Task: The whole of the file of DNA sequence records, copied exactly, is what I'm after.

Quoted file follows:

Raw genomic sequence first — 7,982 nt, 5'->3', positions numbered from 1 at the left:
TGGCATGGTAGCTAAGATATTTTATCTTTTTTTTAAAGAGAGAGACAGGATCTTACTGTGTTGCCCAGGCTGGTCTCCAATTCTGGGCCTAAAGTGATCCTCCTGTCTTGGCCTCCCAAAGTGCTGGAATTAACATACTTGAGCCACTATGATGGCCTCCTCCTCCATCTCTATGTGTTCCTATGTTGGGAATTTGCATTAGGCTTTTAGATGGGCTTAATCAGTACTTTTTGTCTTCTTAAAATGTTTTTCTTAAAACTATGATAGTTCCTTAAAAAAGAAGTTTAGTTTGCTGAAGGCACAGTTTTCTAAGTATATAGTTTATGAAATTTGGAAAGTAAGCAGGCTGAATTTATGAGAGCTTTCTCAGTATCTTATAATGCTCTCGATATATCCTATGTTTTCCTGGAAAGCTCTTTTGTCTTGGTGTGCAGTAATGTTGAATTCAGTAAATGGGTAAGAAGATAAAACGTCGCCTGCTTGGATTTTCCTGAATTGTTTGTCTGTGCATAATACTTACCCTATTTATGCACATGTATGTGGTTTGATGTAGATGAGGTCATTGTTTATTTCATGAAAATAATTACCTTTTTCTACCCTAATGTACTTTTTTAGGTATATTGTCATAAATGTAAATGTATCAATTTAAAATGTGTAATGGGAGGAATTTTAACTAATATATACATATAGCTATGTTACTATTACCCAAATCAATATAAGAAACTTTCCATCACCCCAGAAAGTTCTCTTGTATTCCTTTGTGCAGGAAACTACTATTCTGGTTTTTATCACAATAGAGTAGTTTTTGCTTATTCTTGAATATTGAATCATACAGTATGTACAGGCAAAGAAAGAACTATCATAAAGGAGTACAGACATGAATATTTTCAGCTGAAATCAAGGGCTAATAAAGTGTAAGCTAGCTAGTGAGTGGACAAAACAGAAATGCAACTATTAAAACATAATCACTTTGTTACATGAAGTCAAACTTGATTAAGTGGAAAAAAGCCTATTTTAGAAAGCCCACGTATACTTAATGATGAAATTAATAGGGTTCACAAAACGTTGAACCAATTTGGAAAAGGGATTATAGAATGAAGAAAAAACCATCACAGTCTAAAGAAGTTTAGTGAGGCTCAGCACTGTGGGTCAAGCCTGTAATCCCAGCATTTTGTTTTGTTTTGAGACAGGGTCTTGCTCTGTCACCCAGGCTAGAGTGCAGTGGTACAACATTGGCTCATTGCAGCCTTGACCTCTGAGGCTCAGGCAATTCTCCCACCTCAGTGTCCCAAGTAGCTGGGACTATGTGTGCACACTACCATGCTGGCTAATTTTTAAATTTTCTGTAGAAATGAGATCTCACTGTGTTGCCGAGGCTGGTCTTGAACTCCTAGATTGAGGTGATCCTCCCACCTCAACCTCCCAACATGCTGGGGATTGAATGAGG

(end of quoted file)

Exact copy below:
Raw genomic sequence first — 7,982 nt, 5'->3', positions numbered from 1 at the left:
TGGCATGGTAGCTAAGATATTTTATCTTTTTTTTAAAGAGAGAGACAGGATCTTACTGTGTTGCCCAGGCTGGTCTCCAATTCTGGGCCTAAAGTGATCCTCCTGTCTTGGCCTCCCAAAGTGCTGGAATTAACATACTTGAGCCACTATGATGGCCTCCTCCTCCATCTCTATGTGTTCCTATGTTGGGAATTTGCATTAGGCTTTTAGATGGGCTTAATCAGTACTTTTTGTCTTCTTAAAATGTTTTTCTTAAAACTATGATAGTTCCTTAAAAAAGAAGTTTAGTTTGCTGAAGGCACAGTTTTCTAAGTATATAGTTTATGAAATTTGGAAAGTAAGCAGGCTGAATTTATGAGAGCTTTCTCAGTATCTTATAATGCTCTCGATATATCCTATGTTTTCCTGGAAAGCTCTTTTGTCTTGGTGTGCAGTAATGTTGAATTCAGTAAATGGGTAAGAAGATAAAACGTCGCCTGCTTGGATTTTCCTGAATTGTTTGTCTGTGCATAATACTTACCCTATTTATGCACATGTATGTGGTTTGATGTAGATGAGGTCATTGTTTATTTCATGAAAATAATTACCTTTTTCTACCCTAATGTACTTTTTTAGGTATATTGTCATAAATGTAAATGTATCAATTTAAAATGTGTAATGGGAGGAATTTTAACTAATATATACATATAGCTATGTTACTATTACCCAAATCAATATAAGAAACTTTCCATCACCCCAGAAAGTTCTCTTGTATTCCTTTGTGCAGGAAACTACTATTCTGGTTTTTATCACAATAGAGTAGTTTTTGCTTATTCTTGAATATTGAATCATACAGTATGTACAGGCAAAGAAAGAACTATCATAAAGGAGTACAGACATGAATATTTTCAGCTGAAATCAAGGGCTAATAAAGTGTAAGCTAGCTAGTGAGTGGACAAAACAGAAATGCAACTATTAAAACATAATCACTTTGTTACATGAAGTCAAACTTGATTAAGTGGAAAAAAGCCTATTTTAGAAAGCCCACGTATACTTAATGATGAAATTAATAGGGTTCACAAAACGTTGAACCAATTTGGAAAAGGGATTATAGAATGAAGAAAAAACCATCACAGTCTAAAGAAGTTTAGTGAGGCTCAGCACTGTGGGTCAAGCCTGTAATCCCAGCATTTTGTTTTGTTTTGAGACAGGGTCTTGCTCTGTCACCCAGGCTAGAGTGCAGTGGTACAACATTGGCTCATTGCAGCCTTGACCTCTGAGGCTCAGGCAATTCTCCCACCTCAGTGTCCCAAGTAGCTGGGACTATGTGTGCACACTACCATGCTGGCTAATTTTTAAATTTTCTGTAGAAATGAGATCTCACTGTGTTGCCGAGGCTGGTCTTGAACTCCTAGATTGAGGTGATCCTCCCACCTCAACCTCCCAACATGCTGGGGATTGAATGAGG